Game of Life (at Face Value) (2017)

Concept: Cem Sina Çetin, Servet Ulaş
Design & Implementation: Cem Sina Çetin
Tools: P5.js, clmtrackr

Conway’s Game of Life is a cellular automaton, the rules of which were defined by the British mathematician, John Horton Conway. The two dimensional simulation runs on a grid and each cell is defined as being either alive or dead. Depending on the rules of the game, each cell dies, survives or comes back to life.

The imbalance between the simplicity of its rules and the complexity of the output is mind-boggling: The patterns in the Game of Life can create cycles, self replicating forms or fully fledged factories.

This version of Conway’s Game of Life is designed as a thought experiment and a commentary on evolution. The Game of Life defines a very simple system in which patterns can give rise to others; merge with them, destroy them, create chaos or settle in fluctuating states. The human face is a product of roughly 3.5 billion years of evolution. A form that seems to be working fairly well, considering the percentage of life forms today that utilizes the same basic body plan when it comes to the face; a fine tuned set of organs that won’t be evolving into something radically different within the foreseeable future.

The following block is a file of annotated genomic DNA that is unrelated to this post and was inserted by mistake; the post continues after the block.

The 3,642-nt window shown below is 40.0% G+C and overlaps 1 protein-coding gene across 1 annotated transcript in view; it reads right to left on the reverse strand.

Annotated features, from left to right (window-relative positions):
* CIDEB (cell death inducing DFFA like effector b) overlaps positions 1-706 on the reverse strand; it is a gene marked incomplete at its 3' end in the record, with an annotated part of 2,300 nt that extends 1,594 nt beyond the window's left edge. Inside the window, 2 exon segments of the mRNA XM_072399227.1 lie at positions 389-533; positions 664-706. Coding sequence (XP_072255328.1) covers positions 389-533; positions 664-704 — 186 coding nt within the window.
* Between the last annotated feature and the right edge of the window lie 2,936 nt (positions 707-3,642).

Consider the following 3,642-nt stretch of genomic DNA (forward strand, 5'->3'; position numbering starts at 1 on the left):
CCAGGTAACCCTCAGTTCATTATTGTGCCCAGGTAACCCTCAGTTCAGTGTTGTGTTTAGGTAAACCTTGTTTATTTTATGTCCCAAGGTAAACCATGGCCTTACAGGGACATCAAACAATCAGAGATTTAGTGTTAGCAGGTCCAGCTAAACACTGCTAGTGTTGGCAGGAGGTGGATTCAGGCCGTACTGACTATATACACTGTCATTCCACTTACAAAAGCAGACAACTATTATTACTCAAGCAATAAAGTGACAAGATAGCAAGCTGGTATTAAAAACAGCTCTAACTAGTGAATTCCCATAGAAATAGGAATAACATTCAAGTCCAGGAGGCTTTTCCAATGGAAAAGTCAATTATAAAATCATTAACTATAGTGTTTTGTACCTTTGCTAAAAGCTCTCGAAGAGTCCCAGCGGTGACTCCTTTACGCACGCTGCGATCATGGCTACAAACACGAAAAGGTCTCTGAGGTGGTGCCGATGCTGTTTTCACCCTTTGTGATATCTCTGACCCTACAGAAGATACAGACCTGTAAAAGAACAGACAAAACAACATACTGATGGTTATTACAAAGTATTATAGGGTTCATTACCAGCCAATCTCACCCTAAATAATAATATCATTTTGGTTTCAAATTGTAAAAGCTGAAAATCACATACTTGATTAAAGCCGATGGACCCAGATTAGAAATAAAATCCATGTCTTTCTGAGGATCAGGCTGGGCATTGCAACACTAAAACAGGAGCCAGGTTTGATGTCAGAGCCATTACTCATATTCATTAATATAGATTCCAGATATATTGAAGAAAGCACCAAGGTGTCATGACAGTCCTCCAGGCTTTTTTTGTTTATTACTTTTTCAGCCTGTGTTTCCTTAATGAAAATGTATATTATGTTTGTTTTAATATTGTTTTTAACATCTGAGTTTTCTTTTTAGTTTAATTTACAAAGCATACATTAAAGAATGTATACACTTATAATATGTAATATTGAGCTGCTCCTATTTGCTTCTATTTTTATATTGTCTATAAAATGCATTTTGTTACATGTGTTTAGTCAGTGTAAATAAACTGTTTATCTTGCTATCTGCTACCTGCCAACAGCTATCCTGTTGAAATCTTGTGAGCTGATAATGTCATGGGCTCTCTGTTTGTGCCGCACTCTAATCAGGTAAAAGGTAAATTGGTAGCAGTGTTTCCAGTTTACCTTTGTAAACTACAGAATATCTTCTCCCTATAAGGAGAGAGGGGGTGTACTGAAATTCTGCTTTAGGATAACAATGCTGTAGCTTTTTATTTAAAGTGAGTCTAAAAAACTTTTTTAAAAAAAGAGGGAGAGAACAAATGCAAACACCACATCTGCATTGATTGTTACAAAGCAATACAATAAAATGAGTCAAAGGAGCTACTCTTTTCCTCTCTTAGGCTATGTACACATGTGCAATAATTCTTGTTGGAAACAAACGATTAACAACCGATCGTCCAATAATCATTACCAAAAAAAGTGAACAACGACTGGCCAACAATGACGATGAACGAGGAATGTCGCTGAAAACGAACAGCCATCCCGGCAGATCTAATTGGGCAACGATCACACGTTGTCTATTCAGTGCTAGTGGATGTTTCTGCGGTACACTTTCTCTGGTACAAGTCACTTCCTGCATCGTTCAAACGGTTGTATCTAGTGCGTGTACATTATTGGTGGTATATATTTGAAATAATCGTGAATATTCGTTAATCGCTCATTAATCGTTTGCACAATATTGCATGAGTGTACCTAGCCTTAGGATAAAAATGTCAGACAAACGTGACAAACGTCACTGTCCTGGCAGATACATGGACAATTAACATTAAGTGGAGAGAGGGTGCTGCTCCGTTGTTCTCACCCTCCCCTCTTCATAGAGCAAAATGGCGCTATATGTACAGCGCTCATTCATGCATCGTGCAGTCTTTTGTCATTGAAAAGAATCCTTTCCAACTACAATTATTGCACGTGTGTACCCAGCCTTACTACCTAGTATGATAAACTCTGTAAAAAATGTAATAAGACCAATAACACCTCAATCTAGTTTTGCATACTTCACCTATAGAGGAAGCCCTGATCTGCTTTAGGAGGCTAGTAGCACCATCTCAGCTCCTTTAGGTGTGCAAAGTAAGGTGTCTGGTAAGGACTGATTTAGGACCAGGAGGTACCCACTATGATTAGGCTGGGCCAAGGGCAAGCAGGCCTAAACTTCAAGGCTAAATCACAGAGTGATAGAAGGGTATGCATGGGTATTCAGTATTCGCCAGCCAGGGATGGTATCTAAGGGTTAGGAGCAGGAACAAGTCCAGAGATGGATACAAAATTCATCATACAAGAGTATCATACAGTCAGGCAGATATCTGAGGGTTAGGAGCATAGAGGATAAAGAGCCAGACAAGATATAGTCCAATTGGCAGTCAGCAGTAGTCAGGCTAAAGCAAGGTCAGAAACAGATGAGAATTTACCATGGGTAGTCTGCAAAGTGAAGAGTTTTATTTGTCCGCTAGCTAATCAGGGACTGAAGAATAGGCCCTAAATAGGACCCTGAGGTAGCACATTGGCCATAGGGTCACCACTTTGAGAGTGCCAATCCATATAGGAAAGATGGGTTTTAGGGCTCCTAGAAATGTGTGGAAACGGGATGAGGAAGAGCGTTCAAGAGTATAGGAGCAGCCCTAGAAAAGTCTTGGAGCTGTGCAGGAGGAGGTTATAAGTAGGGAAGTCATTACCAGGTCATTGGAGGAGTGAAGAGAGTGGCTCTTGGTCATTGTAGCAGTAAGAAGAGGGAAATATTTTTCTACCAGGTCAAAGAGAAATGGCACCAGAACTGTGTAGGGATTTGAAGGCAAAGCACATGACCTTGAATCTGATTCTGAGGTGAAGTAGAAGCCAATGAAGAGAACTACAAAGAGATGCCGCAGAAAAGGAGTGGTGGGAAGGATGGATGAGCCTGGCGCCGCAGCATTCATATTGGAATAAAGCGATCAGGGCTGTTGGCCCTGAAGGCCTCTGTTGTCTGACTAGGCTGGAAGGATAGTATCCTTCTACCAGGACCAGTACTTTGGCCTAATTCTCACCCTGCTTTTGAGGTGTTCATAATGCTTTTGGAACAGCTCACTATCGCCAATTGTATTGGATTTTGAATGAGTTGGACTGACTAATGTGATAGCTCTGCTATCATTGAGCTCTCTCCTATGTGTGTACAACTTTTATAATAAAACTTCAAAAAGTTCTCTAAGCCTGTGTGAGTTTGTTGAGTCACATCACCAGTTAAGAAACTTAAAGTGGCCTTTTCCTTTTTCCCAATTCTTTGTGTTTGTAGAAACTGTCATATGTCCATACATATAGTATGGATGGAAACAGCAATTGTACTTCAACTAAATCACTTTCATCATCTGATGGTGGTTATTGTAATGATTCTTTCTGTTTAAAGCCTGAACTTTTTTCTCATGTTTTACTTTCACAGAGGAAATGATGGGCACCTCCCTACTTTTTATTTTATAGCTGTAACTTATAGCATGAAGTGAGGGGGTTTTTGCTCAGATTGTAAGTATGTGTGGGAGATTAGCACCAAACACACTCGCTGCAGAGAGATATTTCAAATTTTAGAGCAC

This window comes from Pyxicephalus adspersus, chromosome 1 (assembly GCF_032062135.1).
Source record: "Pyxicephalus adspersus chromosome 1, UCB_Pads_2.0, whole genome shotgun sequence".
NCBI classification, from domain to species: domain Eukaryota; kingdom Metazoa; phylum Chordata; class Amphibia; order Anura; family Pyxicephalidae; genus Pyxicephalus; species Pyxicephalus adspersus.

The Game of Life (at Face Value), acts as a relay between the biological evolution and the simulated, mathematical life. It captures the face of the viewer, converts it into a cell grid and merges it with a running instance of the Game of Life.

This way the face, a product of billion years of evolution, a fairly static form, is translated into an abstraction of its own. The product becomes the seed and unfolds once again, free of any constraints imposed by biological encoding.


‘c’ toggles the camera (i.e. the face detection). By default it is on.
‘f’ replaces the entire grid with the face pixels, so that the simulation expands solely from the face information.
touch/mouse drag to create alive cells.